Up until now, you've been playing a lot of opening slots, like on Luke Combs' tour, and your sets have often been mostly acoustic. But there's a big difference in energy between a singer alone onstage with an acoustic guitar and a duo. What else does working together do for you?

Stanton: Number one, the workload is split. With our team, we work at a really [fast] pace. ... Charlie, he has strong suits that I don't have, and I have strong suits that he doesn't have. We just kind of try to stay out of each other's lane. There's a lot of stuff on the show side and touring that Charlie knows more [about] than I do. He kind of plays tour manager. I'm more the songwriter and the producer, and he kind of lets me do that. You've gotta set your egos aside. ... At the end of the day, apparently what we're doing together was way more than what we've been doing for the past five years. There's something going on that's right here.

You do have something to compare it to, since you each tried the solo thing.

Muncaster: It's kind of funny to look at what we did solo and then what we've done together.

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Country artists have been incorporating rock influences for decades: classic rock, Southern rock, hair metal. But it seems to me that you guys are incorporating more recent styles of rock on your recordings. I hear traces of emo and pop-punk here and there, like your impassioned, penetrating vocal attack during the second verse of "WD-40" and the thrashy guitar and drum turnaround in "Depending On The Night." Tell me about your angle on incorporating rock influences.

Muncaster: Gary and I have very similar music tastes. Gary, being the producer mind that he is and having the rock-ish background that he has — our combination of whatever it is you want to call it is what makes us uniquely us. I wouldn't say that we go into the studio trying to sneak in something different. We're just going in there and being honest with ourselves. That's how we come up with what we come up with.

Stanton: You can hear those influences of punk-rock and that kind of stuff. I feel like it's a subliminal sense of nostalgia people kinda hear, because it almost sounds like some Blink-182 or Lit or that kind of stuff, stuff from the early 2000s that people hear. It really affects the live shows. ... They say our melodies are kinda '90s country with alternative-rock guitar riffs behind it, or something like that. I'll take that any day. If no one's doing what we're doing and people are digging it, I take that as a compliment. But like Charlie said, we don't go into the studio asking, "How can we make this something?" We just go with our guts. We go with what we feel would be cool.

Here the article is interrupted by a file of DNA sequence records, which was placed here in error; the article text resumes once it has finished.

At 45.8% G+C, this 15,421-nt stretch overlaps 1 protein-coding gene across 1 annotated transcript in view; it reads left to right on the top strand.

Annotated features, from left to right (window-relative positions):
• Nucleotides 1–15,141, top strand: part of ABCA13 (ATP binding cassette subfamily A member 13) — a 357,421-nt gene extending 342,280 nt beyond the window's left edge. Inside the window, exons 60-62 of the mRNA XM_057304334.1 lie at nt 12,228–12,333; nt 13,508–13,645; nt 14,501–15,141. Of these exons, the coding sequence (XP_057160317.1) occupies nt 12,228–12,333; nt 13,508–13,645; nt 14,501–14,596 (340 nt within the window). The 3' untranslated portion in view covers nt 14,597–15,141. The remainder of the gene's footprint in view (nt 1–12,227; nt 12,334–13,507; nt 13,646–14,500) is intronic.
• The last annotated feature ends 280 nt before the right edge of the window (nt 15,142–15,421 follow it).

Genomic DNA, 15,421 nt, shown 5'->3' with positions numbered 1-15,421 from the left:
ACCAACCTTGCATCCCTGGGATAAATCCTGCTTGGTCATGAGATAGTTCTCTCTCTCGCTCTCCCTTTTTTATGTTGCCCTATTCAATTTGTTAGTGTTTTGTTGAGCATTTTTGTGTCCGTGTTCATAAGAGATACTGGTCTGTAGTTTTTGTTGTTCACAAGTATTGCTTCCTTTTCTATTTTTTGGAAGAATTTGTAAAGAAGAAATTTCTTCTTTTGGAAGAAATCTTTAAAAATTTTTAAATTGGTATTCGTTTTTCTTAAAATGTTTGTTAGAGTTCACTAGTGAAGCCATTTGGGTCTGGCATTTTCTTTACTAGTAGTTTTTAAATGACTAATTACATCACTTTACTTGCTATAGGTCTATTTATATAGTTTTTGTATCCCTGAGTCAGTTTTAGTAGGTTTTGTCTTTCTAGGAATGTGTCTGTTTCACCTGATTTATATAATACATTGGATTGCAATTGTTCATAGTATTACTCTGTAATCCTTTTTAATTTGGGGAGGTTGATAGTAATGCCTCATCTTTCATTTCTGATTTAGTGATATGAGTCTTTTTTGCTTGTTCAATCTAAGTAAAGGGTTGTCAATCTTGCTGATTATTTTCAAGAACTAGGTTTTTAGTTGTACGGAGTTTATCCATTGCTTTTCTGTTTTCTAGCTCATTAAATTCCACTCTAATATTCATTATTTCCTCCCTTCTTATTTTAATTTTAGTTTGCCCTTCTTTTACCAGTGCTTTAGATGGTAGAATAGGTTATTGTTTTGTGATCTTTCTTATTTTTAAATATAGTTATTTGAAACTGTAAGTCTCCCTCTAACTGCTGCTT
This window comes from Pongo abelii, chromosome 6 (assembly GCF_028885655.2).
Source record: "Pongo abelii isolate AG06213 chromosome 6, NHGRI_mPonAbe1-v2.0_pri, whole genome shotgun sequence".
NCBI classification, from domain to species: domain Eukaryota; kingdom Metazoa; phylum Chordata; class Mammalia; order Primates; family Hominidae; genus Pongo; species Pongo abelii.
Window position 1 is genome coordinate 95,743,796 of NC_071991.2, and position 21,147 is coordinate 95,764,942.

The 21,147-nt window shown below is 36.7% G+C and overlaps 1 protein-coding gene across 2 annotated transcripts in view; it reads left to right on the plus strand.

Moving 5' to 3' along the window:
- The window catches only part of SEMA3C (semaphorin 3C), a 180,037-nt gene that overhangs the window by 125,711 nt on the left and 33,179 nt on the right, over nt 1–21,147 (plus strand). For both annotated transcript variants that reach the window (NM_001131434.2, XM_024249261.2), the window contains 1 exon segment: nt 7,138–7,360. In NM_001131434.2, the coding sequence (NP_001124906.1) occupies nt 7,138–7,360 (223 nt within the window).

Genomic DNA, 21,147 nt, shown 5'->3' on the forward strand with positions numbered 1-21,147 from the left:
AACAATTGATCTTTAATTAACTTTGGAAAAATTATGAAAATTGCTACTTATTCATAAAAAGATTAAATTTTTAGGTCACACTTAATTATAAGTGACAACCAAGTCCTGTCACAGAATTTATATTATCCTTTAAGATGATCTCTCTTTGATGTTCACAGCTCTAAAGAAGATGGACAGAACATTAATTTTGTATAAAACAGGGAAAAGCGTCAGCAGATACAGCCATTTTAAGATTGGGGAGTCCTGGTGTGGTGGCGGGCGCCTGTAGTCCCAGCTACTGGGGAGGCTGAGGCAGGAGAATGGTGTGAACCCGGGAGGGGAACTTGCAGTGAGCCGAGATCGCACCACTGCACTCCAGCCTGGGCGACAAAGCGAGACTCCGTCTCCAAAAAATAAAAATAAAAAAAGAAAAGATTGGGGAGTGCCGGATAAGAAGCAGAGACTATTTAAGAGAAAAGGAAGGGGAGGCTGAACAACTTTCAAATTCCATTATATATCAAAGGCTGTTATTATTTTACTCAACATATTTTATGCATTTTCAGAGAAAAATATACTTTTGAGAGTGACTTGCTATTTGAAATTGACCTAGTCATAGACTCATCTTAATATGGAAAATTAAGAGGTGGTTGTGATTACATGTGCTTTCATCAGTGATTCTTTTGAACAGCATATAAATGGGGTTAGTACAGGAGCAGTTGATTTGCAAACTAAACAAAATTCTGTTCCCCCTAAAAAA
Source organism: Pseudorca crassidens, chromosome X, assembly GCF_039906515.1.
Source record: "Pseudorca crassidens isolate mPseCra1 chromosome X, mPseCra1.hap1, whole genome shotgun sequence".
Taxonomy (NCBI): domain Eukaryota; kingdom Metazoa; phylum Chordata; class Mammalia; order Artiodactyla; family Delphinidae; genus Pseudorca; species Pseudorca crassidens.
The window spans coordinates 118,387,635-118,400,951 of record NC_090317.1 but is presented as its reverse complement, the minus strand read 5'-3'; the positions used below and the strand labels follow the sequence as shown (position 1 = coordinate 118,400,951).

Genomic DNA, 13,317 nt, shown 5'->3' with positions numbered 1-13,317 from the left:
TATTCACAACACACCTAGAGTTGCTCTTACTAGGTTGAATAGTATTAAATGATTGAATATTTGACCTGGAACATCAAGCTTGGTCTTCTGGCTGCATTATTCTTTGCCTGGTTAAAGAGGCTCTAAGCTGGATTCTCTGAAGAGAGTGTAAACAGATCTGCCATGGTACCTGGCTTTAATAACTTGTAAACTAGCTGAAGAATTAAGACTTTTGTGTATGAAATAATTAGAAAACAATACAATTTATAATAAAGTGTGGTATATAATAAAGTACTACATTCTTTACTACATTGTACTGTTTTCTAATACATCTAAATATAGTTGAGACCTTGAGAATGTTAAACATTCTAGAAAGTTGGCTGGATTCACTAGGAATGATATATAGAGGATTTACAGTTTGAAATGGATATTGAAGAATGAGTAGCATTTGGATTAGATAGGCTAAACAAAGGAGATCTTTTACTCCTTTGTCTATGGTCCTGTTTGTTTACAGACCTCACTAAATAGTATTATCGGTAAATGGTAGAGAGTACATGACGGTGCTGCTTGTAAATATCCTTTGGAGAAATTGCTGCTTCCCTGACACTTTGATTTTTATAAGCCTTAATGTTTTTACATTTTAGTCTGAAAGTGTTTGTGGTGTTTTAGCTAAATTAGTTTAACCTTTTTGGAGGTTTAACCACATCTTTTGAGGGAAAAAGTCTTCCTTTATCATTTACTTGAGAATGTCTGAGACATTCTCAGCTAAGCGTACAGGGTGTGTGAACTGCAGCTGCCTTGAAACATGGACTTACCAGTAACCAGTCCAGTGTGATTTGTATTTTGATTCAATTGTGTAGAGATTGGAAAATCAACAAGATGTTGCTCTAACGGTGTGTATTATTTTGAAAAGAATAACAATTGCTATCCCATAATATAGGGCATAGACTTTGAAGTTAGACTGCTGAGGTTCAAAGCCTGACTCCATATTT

In other interviews, you've talked about taking a stance against country party songs, which is kind of interesting given that you've had to play a lot of parties to get where you are.

Stanton: Yeah, I know.

What is it that you're trying to avoid?

Muncaster: We're not taking a [jab] at those kinds of country songs. Those songs are a blast. It's just we just feel like it's been done. We like to choose the route of a little bit more vivid imagery and trying to take an angle at a topic that hasn't been explored before.

Stanton: First and foremost, Charlie and I are songwriters. We love a good song with meat on the bones. I'll say this: There's a lot of songs on the radio right now that you could put 20 different artists' vocals on them and it could be their single. ... We really want to have our own sound. A lot of times, we'll finish a new song or a demo and ask ourselves, "Could you hear anybody else cutting that right now?" If the answer is, "Yeah, I could hear a lot of people cutting that," it's like, "Maybe we should just pitch this song to somebody else." It's not that we think we're above what everybody else is doing — it's just that we wanna do stuff our way.

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One of the songs on the new EP stuck out to me. You'd expect a country song about fatherhood to feel sentimental, to idealize that relationship, but "Crickets And Cane Poles" is about being profoundly let down by a dad.

Stanton: We've heard the fishing-with-dad song where it's a jolly good time. We were like, "What if we write this from the perspective of having a pretty negligent father?"

Muncaster: When you really want to speak to your fans, good and bad feelings are both important in songwriting.